In fact it went rather ballistic and did a very good impersonation of a volcanic mud pot for about the next week. It then calmed down to a steady splut whenever looked at until I decided to bottle it on 29 December. The image to the left show the condition of the fermenter once the goodies had been extracted. Note especially the traces of the ruption on the outside of the vat.
I will offer a report on the outcome in about 6 months time.
Having bottled this I reassessed the level of ongoing current slurp stocks and decided that a honey-wheat was indicated fairly urgently. So, also on 29 December a Morgans wheat beer was duly fired up with some Coles generic honey to give it the required sweetness. Probably reflecting the lower level of fermentable product this started to bubble nicely the next day.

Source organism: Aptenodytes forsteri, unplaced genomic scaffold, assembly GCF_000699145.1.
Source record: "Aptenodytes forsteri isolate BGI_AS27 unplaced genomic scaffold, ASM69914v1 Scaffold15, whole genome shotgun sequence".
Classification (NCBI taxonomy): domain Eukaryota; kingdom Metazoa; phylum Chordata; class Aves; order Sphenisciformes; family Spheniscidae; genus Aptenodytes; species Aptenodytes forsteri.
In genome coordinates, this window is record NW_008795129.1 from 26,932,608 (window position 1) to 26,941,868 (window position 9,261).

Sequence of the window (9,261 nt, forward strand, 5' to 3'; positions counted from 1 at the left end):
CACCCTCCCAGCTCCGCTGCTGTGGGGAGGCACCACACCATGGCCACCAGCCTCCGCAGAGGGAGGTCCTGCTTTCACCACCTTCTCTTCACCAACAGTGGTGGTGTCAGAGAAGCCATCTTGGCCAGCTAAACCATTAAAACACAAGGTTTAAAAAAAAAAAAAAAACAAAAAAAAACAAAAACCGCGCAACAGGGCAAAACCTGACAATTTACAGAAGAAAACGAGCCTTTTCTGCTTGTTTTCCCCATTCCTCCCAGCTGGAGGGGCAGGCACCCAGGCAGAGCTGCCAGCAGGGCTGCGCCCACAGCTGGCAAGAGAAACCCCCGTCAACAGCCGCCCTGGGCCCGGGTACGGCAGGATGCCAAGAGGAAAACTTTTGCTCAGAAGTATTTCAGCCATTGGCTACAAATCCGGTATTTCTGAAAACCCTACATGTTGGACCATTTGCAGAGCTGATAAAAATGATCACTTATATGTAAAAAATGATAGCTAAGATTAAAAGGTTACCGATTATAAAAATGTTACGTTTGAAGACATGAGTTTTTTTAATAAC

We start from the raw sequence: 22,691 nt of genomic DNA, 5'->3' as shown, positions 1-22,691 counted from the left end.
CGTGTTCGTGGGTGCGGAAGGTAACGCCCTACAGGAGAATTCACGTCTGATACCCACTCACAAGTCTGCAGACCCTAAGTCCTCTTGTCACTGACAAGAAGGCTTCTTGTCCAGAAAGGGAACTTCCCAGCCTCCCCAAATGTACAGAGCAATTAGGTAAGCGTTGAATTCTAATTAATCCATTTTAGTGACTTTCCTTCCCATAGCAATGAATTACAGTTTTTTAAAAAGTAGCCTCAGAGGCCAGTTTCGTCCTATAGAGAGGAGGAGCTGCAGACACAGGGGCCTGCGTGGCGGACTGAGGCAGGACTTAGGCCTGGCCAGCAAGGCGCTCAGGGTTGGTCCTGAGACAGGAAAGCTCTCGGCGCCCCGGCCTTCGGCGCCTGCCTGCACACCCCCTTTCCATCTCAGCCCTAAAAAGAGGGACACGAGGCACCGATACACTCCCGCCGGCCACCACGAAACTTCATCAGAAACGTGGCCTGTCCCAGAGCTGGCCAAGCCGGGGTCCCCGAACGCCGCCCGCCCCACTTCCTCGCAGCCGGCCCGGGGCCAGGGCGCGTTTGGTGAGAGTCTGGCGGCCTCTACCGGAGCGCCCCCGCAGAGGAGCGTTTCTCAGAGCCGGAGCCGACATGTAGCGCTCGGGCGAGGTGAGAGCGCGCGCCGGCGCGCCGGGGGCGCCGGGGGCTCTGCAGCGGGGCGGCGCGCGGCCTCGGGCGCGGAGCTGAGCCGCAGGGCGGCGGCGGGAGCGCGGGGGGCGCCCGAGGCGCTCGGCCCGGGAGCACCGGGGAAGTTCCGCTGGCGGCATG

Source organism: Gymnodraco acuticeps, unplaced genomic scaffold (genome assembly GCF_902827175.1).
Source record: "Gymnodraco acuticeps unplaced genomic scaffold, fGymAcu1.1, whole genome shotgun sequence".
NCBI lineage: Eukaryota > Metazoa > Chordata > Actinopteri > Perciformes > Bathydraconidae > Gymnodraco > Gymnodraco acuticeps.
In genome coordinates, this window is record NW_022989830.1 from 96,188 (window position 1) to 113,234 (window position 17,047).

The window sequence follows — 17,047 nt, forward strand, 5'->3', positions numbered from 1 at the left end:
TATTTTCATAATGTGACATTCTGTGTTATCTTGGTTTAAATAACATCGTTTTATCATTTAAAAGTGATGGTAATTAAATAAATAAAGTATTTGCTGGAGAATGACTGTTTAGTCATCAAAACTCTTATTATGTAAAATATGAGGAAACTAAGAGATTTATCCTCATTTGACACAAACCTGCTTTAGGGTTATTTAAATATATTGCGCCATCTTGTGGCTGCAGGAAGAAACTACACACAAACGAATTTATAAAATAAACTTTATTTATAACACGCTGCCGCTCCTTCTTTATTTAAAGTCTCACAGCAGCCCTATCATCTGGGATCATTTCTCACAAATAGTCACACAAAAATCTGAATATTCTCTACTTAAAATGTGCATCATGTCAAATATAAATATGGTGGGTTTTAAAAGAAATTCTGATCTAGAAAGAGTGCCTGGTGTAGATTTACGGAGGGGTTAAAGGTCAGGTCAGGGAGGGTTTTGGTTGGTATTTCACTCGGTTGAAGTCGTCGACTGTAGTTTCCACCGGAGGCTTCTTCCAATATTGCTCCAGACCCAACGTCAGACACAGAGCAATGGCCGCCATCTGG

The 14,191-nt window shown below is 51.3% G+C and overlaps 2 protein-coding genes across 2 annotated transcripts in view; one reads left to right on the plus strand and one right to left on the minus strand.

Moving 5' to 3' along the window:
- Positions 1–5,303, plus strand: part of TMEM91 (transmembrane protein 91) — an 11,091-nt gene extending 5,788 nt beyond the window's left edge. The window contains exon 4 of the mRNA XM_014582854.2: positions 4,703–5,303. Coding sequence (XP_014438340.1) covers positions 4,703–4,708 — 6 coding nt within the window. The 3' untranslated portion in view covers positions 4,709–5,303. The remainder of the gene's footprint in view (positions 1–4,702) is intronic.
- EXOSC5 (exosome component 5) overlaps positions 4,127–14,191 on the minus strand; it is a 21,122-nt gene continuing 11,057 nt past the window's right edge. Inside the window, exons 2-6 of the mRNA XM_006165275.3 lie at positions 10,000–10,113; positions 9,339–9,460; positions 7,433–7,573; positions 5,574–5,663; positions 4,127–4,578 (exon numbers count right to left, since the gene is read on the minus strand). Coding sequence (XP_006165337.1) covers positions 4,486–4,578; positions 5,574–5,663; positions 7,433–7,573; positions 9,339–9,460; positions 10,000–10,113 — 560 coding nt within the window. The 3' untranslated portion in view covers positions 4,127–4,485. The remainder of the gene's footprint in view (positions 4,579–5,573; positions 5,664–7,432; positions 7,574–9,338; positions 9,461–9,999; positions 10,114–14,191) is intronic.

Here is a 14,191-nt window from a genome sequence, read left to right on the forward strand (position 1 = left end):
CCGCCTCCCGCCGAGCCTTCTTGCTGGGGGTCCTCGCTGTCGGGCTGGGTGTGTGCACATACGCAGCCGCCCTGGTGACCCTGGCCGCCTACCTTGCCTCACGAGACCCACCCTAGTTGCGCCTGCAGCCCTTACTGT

A further re-assessment of stocks was made on 7 January. The news continued bad, primarily because two weeks had come out of the cycle for no short term quenching of the thirst, so the Morgans was bottled and a serve of Thomas Coopers Brewmaster Wheat Beer was fired up. Since the honey supply was also low (due to it being used for the good purpose of marinating wings) the batch has got malt extract.
Saturday, 8 December 2007
This is the "standard" Kunzea ericoides which seems to be the initial coloniser of regenerating paddocks (if the brambles and briars don't get in first). In close-up it is obviously a really spectacular flower!
Here is a long shot up the track, showing the blooming K. ericoides across a paddock, together with a passing mushroom hunter!
This is the Blue Devil Eringyium rostratum, described by Ian Fraser as "an essential component of native grasslands".
Floating on the top dam we have Ottelia ovalifolia, which is apparently a native water plant.
Tuesday, 4 December 2007
http://franmart.blogspot.com/2007/10/interesting-things-to-do-with-yeast.html. While that will be the core repository for matters zymurgic the events of 4 December were worthy of a post of their own.